Wednesday, September 19, 2012

Paul Hardcastle: 19

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While synthesist Paul Hardcastle had several hits in the UK, his US one-hit wonder was the anti-war song “19” that charted on Billboard’s Hot 100 at #15 in 1985. The title was taken from the first line of the narration that the “in World War II the average age of a combat soldier was 26 – in Vietnam, he was 19.”

Dealing with the topic of Vietnam War veterans who returned with post traumatic stress disorder, it was somewhat controversial in the US, and the song was slow to chart. I was one of the programmers at the time that waited to add the record due to the subject matter. It was only after MTV made the single a hit that I reluctantly added the record and it began its slow ascent up the radio charts.

The artist and the author in Atlanta - 1985

That was not the case in the clubs as it was a number one dance record in the US, as well as being a number one hit in the UK, Austria, Germany, Ireland, Italy, The Netherlands, New Zealand, Norway, Sweden, and Switzerland. In Canada, it peaked at #2. In 1985, the pain of the Vietnam War still lingered in the US and it was not as popular as elsewhere in the world. In non-English speaking countries, the original narration was re-recorded in the national language, which made an easier path for success elsewhere.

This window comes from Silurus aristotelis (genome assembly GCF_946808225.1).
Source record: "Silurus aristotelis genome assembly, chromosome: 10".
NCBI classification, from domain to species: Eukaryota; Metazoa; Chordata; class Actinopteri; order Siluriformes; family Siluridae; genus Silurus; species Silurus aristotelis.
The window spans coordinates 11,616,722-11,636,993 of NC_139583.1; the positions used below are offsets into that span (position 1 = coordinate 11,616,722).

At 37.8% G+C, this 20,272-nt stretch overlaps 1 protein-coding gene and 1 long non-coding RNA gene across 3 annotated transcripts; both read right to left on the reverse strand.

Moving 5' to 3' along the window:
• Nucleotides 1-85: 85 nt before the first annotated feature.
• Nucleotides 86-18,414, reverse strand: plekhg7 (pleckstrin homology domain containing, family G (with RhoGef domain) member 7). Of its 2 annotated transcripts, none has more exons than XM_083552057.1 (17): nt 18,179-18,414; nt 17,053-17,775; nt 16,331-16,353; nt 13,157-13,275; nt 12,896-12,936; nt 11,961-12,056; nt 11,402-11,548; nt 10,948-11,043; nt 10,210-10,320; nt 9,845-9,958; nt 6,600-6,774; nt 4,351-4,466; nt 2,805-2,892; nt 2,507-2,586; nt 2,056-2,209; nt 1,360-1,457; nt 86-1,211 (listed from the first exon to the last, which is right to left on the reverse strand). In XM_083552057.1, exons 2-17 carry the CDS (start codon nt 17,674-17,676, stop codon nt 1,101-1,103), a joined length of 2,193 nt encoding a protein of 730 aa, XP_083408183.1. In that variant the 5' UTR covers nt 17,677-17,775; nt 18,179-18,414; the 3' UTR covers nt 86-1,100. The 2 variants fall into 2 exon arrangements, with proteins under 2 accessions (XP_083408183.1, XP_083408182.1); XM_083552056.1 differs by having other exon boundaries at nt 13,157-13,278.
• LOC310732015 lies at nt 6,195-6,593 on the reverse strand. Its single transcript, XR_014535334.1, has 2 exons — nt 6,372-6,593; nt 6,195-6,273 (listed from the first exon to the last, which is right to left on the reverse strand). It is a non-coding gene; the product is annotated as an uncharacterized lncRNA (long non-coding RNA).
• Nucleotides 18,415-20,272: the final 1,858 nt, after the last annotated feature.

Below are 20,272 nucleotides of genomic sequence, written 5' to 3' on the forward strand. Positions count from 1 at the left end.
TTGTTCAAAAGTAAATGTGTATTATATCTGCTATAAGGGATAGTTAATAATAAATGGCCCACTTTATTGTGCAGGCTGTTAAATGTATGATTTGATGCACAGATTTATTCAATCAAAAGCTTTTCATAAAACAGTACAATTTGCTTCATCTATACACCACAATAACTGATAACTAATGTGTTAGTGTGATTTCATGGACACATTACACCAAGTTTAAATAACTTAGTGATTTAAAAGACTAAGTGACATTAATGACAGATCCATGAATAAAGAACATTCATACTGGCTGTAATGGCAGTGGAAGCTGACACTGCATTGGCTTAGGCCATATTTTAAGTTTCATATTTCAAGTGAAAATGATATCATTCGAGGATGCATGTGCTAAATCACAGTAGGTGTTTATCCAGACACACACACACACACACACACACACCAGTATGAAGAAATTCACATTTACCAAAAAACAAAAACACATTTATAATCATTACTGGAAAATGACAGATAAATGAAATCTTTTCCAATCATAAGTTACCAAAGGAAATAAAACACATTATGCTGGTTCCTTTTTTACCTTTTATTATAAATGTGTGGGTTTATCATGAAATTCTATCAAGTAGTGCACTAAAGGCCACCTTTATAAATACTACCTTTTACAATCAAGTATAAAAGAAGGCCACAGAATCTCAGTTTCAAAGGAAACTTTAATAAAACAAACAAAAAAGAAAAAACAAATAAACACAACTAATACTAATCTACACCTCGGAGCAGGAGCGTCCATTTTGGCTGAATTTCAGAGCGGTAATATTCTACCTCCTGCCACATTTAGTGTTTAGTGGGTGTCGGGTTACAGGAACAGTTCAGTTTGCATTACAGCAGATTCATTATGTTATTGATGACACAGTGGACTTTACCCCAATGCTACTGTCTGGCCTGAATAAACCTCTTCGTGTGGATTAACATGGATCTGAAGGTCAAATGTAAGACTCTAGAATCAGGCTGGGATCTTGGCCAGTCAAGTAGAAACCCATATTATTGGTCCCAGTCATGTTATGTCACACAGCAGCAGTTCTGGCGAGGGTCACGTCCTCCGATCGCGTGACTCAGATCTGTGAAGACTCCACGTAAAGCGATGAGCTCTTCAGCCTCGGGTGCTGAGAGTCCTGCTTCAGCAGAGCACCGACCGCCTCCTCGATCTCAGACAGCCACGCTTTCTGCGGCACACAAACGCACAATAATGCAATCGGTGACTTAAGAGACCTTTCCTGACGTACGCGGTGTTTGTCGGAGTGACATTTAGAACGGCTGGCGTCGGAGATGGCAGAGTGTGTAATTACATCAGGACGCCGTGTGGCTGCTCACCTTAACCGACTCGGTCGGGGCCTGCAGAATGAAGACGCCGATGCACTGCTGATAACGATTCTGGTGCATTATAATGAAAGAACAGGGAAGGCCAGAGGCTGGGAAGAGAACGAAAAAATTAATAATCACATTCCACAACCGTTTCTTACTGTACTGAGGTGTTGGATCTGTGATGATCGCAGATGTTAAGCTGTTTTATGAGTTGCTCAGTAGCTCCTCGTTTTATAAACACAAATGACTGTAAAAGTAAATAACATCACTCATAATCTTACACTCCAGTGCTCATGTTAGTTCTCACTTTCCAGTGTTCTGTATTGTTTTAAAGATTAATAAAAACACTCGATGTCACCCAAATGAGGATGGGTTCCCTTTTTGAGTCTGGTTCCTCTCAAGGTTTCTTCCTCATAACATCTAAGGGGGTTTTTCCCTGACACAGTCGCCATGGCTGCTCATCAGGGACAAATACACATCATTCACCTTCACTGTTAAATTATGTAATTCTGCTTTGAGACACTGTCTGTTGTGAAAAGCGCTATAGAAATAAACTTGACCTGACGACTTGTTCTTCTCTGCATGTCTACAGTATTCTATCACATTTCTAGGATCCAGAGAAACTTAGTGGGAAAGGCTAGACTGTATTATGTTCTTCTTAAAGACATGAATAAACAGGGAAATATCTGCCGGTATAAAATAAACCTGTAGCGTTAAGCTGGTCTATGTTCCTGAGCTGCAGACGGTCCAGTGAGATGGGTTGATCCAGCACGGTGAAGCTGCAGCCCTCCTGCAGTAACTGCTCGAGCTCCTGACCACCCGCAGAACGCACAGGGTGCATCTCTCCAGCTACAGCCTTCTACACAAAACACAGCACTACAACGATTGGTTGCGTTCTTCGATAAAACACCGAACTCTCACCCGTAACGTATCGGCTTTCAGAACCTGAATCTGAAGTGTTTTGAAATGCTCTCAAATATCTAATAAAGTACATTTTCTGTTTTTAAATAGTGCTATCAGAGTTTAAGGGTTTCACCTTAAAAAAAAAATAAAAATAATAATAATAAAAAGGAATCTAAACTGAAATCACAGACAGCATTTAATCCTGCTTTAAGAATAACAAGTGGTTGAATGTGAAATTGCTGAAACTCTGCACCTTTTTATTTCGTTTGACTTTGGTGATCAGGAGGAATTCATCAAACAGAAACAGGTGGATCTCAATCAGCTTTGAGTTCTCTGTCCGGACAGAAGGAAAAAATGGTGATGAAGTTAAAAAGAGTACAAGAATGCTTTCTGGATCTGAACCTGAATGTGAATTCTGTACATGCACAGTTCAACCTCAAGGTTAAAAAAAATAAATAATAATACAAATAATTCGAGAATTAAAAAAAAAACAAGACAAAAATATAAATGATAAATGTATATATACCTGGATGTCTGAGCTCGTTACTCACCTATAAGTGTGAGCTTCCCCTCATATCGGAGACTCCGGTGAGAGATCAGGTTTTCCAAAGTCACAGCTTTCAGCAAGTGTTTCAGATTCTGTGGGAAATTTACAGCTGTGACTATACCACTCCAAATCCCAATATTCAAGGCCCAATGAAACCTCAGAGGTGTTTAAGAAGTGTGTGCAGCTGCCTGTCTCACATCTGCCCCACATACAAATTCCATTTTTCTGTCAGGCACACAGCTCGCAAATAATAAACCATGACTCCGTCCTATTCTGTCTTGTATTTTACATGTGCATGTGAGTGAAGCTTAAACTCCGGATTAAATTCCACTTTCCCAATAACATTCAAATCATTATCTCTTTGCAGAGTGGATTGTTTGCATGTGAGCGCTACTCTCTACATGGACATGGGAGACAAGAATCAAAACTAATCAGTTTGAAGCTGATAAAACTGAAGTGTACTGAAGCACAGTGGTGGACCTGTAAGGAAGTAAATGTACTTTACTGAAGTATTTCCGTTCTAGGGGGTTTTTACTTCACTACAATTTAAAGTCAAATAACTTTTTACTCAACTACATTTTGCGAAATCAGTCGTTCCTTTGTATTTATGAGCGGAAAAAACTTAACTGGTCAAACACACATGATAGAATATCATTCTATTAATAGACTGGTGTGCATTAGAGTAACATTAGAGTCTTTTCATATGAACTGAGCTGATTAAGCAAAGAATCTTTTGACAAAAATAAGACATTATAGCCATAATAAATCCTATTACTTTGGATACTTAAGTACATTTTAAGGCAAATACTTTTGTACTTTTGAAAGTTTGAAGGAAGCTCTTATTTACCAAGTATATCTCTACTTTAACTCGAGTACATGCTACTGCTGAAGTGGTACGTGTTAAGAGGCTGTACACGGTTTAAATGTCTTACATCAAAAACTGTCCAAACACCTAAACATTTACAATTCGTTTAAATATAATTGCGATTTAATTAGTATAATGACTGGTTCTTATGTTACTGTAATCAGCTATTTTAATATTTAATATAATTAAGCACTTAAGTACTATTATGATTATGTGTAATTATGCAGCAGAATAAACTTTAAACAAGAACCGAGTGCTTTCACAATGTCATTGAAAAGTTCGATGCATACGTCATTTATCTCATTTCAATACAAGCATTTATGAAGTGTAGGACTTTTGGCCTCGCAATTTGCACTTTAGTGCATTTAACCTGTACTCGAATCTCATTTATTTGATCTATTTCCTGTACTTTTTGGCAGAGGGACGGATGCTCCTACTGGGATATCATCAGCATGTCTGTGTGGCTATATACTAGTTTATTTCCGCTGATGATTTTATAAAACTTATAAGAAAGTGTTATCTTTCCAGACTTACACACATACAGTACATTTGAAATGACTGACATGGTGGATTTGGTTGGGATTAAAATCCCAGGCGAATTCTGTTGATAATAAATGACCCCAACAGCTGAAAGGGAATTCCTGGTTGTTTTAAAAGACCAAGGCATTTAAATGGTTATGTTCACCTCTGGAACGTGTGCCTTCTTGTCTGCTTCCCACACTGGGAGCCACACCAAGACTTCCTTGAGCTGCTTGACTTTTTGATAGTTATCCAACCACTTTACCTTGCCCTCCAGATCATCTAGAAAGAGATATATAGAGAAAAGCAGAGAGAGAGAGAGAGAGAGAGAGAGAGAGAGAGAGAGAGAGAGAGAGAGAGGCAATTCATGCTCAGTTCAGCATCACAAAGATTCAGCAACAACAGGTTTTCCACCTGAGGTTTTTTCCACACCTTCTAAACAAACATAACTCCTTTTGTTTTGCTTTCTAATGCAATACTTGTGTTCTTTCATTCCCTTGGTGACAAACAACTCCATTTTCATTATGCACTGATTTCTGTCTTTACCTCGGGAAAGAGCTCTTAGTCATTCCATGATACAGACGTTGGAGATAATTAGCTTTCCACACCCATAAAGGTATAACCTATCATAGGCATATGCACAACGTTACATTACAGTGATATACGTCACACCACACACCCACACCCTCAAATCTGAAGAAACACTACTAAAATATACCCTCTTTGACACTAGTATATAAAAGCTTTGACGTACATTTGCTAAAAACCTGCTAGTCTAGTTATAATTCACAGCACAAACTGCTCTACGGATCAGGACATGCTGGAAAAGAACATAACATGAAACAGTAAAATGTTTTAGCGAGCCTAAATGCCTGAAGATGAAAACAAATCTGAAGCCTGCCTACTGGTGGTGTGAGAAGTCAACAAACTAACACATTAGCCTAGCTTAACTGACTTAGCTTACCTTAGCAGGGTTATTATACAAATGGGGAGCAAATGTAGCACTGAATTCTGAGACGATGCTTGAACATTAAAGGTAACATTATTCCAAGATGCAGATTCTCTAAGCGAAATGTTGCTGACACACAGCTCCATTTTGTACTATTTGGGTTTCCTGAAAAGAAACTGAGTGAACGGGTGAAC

The narration came from a 1984 ABC documentary, “Vietnam Requiem,” that dealt with the post traumatic stress disorder with which many Vietnam vets were still coping in the 1980s. ABC sued Hardcastle for his use of the narration, but was unsuccessful in the litigation. I would have thought that ABC could have won this case as others with lesser amount of usage set the precedence. The narrator was Peter Thomas who at 88 still narrates the TV shows “Nova,” “Forensic Files,” and “Medical Detectives.” His voice has also been used for numerous TV commercials spanning several decades.

Following the success of “19,” his former US label, Profile Records, re-released the instrumental single “Rainforest,” which charted the second time at #57. It failed to chart in the US when it was initially released in 1984. You occasionally hear “Rainforest” on the Weather Channel.


  1. One of the modules in the popular DAW program 'Reason' is called NN-19, after this song. The name "Reason" comes from Neal Stephenson's book, "Snow Crash".